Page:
After a yearlong debate, school leaders are endorsing natural grass instead of synthetic turf for the repair of the deteriorating athletic fields, both at the high school and Island-wide.
The Martha’s Vineyard High School committee voted unanimously on May 11 to move forward with a proposal from Vineyarders for Grass Fields, a local group that has advocated for natural grass athletic fields. The sudden turn of events came after MV@Play, a group of parents who proposed raising money to update and expand the athletic fields with a combination of grass and synthetic turf, announced its decision to postpone a meeting with the Martha’s Vineyard Commission on May 11. Until last week, the school had backed MV@Play.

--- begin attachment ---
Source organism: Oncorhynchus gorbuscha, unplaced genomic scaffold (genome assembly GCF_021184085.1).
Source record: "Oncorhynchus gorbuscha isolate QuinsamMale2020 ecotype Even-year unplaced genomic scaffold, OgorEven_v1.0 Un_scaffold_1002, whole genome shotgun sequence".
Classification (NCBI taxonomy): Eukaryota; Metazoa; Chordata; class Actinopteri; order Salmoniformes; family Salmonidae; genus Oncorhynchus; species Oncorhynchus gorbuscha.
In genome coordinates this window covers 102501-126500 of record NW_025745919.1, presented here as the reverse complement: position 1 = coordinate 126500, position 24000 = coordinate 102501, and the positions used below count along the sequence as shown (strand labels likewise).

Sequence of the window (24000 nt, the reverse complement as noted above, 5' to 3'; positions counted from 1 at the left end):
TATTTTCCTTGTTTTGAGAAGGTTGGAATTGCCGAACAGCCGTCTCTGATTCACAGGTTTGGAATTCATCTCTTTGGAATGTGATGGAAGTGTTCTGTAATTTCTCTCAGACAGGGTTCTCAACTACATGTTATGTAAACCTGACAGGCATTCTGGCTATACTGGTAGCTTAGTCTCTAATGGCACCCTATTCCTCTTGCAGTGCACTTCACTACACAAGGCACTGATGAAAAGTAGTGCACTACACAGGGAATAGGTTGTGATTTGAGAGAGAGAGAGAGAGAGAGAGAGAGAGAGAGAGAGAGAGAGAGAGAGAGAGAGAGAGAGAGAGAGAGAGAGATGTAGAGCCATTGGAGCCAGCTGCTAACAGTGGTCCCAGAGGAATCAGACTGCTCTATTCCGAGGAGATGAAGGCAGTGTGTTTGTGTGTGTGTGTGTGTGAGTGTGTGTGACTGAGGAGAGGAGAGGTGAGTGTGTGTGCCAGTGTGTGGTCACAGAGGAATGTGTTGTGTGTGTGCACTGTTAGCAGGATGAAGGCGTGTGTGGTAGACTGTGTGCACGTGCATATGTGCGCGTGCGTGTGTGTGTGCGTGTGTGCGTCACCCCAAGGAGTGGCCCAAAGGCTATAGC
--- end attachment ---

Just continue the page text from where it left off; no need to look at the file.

In their announcement, MV@Play representatives said they wanted to give Vineyarders for Grass Fields an opportunity to vet its concept and work with the school committee and administration to determine its viability. They also said they would provide the engineering specifications for the fields to Vineyarders for Grass Fields, a design from Gale Associates, an engineering and consulting firm based in Weymouth that specializes in athletic-facility planning. Days later, the school committee learned that the design is owned by Gale Associates, not MV@Play.
Matt D’Andrea, superintendent of schools, told The Times on Monday that the school committee gave the green light to start negotiating a contract with Vineyarders for Grass Fields, although they are still in a contract and license agreement with MV@Play. Once a new agreement is reached with Vineyarders for Grass Fields, which Mr. D’Andrea estimated would happen within two to four weeks, the school can rescind its agreement with MV@Play.